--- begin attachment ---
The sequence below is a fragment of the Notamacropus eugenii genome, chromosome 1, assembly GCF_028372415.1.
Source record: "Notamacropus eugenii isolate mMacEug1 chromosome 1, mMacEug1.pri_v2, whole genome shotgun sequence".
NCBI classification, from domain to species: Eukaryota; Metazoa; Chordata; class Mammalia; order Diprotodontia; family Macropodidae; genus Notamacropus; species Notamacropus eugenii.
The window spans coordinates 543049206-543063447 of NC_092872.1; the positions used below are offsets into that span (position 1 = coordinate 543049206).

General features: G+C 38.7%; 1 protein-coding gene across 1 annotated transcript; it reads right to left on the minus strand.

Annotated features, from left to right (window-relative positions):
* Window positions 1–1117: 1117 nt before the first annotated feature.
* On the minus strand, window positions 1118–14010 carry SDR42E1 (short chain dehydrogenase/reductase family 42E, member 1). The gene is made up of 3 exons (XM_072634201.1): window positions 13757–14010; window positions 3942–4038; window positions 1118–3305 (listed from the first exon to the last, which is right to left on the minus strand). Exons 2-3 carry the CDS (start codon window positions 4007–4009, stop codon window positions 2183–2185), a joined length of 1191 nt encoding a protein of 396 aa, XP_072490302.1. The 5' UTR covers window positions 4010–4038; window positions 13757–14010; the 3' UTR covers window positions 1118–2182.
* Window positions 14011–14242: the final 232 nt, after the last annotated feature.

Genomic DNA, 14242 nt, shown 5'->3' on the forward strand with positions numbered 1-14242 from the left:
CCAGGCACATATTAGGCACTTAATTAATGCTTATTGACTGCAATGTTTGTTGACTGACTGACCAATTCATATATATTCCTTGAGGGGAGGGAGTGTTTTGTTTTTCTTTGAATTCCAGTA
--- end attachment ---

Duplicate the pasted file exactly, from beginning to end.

The sequence below is a fragment of the Notamacropus eugenii genome, chromosome 1, assembly GCF_028372415.1.
Source record: "Notamacropus eugenii isolate mMacEug1 chromosome 1, mMacEug1.pri_v2, whole genome shotgun sequence".
NCBI classification, from domain to species: Eukaryota; Metazoa; Chordata; class Mammalia; order Diprotodontia; family Macropodidae; genus Notamacropus; species Notamacropus eugenii.
The window spans coordinates 543049206-543063447 of NC_092872.1; the positions used below are offsets into that span (position 1 = coordinate 543049206).

General features: G+C 38.7%; 1 protein-coding gene across 1 annotated transcript; it reads right to left on the minus strand.

Annotated features, from left to right (window-relative positions):
* Window positions 1–1117: 1117 nt before the first annotated feature.
* On the minus strand, window positions 1118–14010 carry SDR42E1 (short chain dehydrogenase/reductase family 42E, member 1). The gene is made up of 3 exons (XM_072634201.1): window positions 13757–14010; window positions 3942–4038; window positions 1118–3305 (listed from the first exon to the last, which is right to left on the minus strand). Exons 2-3 carry the CDS (start codon window positions 4007–4009, stop codon window positions 2183–2185), a joined length of 1191 nt encoding a protein of 396 aa, XP_072490302.1. The 5' UTR covers window positions 4010–4038; window positions 13757–14010; the 3' UTR covers window positions 1118–2182.
* Window positions 14011–14242: the final 232 nt, after the last annotated feature.

Genomic DNA, 14242 nt, shown 5'->3' on the forward strand with positions numbered 1-14242 from the left:
CCAGGCACATATTAGGCACTTAATTAATGCTTATTGACTGCAATGTTTGTTGACTGACTGACCAATTCATATATATTCCTTGAGGGGAGGGAGTGTTTTGTTTTTCTTTGAATTCCAGTA